Friday, December 12, 2008

Tricky ID #4 - Eastern and Western Meadowlarks

The Eastern Meadowlark in Southeastern Arizona is a non-migratory, local species of the native grasslands. The form here is also known as "Lilian's Meadowlark," and may be split from Eastern soon. Western Meadowlark breeds as far south as the agricultural fields of Marana, northwest of Tucson, and flocks winter here in all weedy and grassy habitats.

Places that have breeding pairs of Eastern Meadowlarks have pairs in the same place in winter. This indicates a sedentary population and that it is unlikely to encounter large flocks any distance away from breeding areas. The only areas in this CBC circle likely to have Eastern Meadowlark are at the far western edge, on the flat, grassy ridges between Negro and Peck Canyons and Ramanote and Toruno Canyons. But there could be some wanderers, and everyone should carefully scrutinize them.

Eastern Meadowlark has the yellow of the center throat sharply delineated from the white of the malar region, with the feather tract line between the two matching the separation of colors. In Western, the yellow bleeds across the feather tract line into the malar region. This can be hard to see in winter and immature birds when the yellow is more creamy and the white of the face a buffy off-white, obscuring the differences in these colors.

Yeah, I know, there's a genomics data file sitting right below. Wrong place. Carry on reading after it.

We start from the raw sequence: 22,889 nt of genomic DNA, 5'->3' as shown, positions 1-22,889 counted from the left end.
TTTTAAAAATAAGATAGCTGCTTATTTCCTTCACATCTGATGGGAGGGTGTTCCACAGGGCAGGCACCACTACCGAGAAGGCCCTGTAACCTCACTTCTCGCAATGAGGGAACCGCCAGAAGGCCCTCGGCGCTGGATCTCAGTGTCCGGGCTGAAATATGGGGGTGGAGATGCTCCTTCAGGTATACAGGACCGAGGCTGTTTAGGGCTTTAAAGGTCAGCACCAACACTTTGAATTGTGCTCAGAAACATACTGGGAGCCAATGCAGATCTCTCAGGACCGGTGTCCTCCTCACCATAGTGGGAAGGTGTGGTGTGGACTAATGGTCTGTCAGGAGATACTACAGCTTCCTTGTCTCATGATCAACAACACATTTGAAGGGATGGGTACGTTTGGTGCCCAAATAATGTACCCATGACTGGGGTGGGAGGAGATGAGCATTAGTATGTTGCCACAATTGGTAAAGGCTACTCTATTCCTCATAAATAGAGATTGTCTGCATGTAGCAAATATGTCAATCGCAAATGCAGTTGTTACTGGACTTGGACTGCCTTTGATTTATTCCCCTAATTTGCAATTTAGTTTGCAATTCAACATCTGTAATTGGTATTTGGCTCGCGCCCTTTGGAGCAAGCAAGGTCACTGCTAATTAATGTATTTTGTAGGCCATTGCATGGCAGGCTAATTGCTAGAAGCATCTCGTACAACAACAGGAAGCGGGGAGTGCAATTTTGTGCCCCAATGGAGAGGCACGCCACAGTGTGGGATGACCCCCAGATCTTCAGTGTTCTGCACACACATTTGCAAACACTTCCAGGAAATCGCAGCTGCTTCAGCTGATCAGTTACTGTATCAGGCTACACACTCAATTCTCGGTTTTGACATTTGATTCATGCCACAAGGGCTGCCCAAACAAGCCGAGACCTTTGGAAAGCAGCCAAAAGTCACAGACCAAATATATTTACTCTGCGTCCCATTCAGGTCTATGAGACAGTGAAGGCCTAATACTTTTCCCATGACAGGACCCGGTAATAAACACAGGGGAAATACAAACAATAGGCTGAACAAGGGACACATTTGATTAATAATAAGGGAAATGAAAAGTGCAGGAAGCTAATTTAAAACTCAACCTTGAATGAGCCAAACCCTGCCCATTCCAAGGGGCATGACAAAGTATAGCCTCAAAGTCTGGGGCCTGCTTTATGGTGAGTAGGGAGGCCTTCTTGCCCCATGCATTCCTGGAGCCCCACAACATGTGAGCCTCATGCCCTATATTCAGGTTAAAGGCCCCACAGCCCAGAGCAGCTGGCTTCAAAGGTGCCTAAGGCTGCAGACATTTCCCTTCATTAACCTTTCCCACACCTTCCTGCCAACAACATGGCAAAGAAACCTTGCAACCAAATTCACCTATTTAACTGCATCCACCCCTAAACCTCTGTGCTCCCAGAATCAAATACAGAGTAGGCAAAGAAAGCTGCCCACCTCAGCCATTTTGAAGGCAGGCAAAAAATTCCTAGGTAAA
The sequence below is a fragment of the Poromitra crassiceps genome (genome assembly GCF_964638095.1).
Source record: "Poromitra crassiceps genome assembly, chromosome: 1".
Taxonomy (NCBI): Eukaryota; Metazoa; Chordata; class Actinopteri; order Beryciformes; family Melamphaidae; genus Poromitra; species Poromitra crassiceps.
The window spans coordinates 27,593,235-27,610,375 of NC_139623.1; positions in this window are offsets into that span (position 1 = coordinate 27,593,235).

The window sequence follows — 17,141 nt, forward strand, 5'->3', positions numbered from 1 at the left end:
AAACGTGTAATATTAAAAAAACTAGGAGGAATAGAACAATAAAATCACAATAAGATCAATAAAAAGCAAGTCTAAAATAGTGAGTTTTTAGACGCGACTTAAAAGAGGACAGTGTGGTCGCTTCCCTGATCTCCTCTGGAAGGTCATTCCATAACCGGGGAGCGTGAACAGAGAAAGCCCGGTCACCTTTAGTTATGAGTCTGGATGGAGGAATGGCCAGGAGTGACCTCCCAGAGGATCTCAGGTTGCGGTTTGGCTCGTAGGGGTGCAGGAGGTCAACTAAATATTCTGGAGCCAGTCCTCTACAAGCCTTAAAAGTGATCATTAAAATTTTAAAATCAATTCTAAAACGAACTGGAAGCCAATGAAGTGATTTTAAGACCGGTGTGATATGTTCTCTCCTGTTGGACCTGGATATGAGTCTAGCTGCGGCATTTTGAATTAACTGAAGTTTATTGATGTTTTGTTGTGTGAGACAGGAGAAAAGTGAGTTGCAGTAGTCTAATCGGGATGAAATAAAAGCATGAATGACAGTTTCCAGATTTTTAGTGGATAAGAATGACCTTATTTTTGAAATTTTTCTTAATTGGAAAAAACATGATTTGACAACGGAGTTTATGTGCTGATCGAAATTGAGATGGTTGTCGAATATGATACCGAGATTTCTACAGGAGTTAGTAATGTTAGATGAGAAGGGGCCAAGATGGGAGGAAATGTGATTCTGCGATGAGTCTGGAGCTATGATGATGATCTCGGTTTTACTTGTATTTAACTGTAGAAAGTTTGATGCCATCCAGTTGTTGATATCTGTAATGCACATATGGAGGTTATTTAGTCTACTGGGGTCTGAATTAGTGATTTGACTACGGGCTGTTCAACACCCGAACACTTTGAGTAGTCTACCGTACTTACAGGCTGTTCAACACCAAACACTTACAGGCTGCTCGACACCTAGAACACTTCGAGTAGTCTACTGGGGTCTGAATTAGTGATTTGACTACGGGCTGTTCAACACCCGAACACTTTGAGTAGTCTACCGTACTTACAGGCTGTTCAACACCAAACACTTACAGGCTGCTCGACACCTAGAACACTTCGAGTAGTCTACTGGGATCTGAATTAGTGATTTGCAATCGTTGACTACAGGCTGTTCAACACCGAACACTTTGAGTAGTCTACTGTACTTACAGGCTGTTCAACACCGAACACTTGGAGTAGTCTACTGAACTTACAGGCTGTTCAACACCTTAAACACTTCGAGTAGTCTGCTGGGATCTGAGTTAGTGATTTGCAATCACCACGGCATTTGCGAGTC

Eastern has blacker head stripes and paler background color to the face, but this is comparative and takes eperience.

More of the outer tail feathers in Eastern are purely white, so when seen well in flight, it appears that only the central two tail feathers are dark. On Western, you might be able to see the brown edges on the outer feathers, but they also usually appear totally white; the central brown area of the tail is larger and appears more as a triangle, rather than just the narrow two central feathers. Keep in mind that this is very hard to see well in the field, best viewed when a bird flying away from you and then lands at close range.

Call notes are a great clue. Western actually calls out its own four-letter banding code, "weme," often in flight. It also can give a "chuck" while perched. Eastern is usually silent in flight and gives a rough, rising, fart-like "brzzzit" when perched.

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